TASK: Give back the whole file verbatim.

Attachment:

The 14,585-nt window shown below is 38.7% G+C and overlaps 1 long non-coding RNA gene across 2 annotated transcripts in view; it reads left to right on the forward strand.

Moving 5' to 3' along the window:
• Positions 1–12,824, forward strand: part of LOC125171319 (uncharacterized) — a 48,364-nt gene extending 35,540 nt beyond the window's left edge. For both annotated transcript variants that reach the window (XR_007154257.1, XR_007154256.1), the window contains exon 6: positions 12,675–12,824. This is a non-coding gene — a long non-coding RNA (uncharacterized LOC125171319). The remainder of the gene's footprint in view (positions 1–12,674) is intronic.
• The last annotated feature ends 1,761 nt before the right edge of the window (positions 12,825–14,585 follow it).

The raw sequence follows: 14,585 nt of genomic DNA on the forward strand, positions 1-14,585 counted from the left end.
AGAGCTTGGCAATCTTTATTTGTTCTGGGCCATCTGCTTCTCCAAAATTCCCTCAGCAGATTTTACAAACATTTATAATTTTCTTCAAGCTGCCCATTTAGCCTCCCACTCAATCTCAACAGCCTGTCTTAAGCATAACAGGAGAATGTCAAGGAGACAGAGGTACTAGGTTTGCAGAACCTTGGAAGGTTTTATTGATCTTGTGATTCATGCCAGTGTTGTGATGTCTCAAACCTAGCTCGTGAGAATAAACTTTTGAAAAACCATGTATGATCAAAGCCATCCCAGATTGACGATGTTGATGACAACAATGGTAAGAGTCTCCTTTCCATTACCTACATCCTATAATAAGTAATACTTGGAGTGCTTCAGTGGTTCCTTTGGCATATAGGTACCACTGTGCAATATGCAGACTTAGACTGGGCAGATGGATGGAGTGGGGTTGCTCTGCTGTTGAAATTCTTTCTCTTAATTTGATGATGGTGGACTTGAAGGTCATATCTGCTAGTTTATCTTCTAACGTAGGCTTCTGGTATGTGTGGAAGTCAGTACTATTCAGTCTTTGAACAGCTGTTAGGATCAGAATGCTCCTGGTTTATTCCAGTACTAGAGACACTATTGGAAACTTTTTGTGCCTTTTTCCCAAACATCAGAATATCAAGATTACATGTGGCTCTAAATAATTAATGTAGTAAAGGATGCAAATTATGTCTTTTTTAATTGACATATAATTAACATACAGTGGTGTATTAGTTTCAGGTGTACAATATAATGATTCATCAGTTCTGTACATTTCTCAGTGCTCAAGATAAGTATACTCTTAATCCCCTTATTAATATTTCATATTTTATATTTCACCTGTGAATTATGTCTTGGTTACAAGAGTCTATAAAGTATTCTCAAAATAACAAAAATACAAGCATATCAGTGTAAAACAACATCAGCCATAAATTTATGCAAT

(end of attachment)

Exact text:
The 14,585-nt window shown below is 38.7% G+C and overlaps 1 long non-coding RNA gene across 2 annotated transcripts in view; it reads left to right on the forward strand.

Moving 5' to 3' along the window:
• Positions 1–12,824, forward strand: part of LOC125171319 (uncharacterized) — a 48,364-nt gene extending 35,540 nt beyond the window's left edge. For both annotated transcript variants that reach the window (XR_007154257.1, XR_007154256.1), the window contains exon 6: positions 12,675–12,824. This is a non-coding gene — a long non-coding RNA (uncharacterized LOC125171319). The remainder of the gene's footprint in view (positions 1–12,674) is intronic.
• The last annotated feature ends 1,761 nt before the right edge of the window (positions 12,825–14,585 follow it).

The raw sequence follows: 14,585 nt of genomic DNA on the forward strand, positions 1-14,585 counted from the left end.
AGAGCTTGGCAATCTTTATTTGTTCTGGGCCATCTGCTTCTCCAAAATTCCCTCAGCAGATTTTACAAACATTTATAATTTTCTTCAAGCTGCCCATTTAGCCTCCCACTCAATCTCAACAGCCTGTCTTAAGCATAACAGGAGAATGTCAAGGAGACAGAGGTACTAGGTTTGCAGAACCTTGGAAGGTTTTATTGATCTTGTGATTCATGCCAGTGTTGTGATGTCTCAAACCTAGCTCGTGAGAATAAACTTTTGAAAAACCATGTATGATCAAAGCCATCCCAGATTGACGATGTTGATGACAACAATGGTAAGAGTCTCCTTTCCATTACCTACATCCTATAATAAGTAATACTTGGAGTGCTTCAGTGGTTCCTTTGGCATATAGGTACCACTGTGCAATATGCAGACTTAGACTGGGCAGATGGATGGAGTGGGGTTGCTCTGCTGTTGAAATTCTTTCTCTTAATTTGATGATGGTGGACTTGAAGGTCATATCTGCTAGTTTATCTTCTAACGTAGGCTTCTGGTATGTGTGGAAGTCAGTACTATTCAGTCTTTGAACAGCTGTTAGGATCAGAATGCTCCTGGTTTATTCCAGTACTAGAGACACTATTGGAAACTTTTTGTGCCTTTTTCCCAAACATCAGAATATCAAGATTACATGTGGCTCTAAATAATTAATGTAGTAAAGGATGCAAATTATGTCTTTTTTAATTGACATATAATTAACATACAGTGGTGTATTAGTTTCAGGTGTACAATATAATGATTCATCAGTTCTGTACATTTCTCAGTGCTCAAGATAAGTATACTCTTAATCCCCTTATTAATATTTCATATTTTATATTTCACCTGTGAATTATGTCTTGGTTACAAGAGTCTATAAAGTATTCTCAAAATAACAAAAATACAAGCATATCAGTGTAAAACAACATCAGCCATAAATTTATGCAAT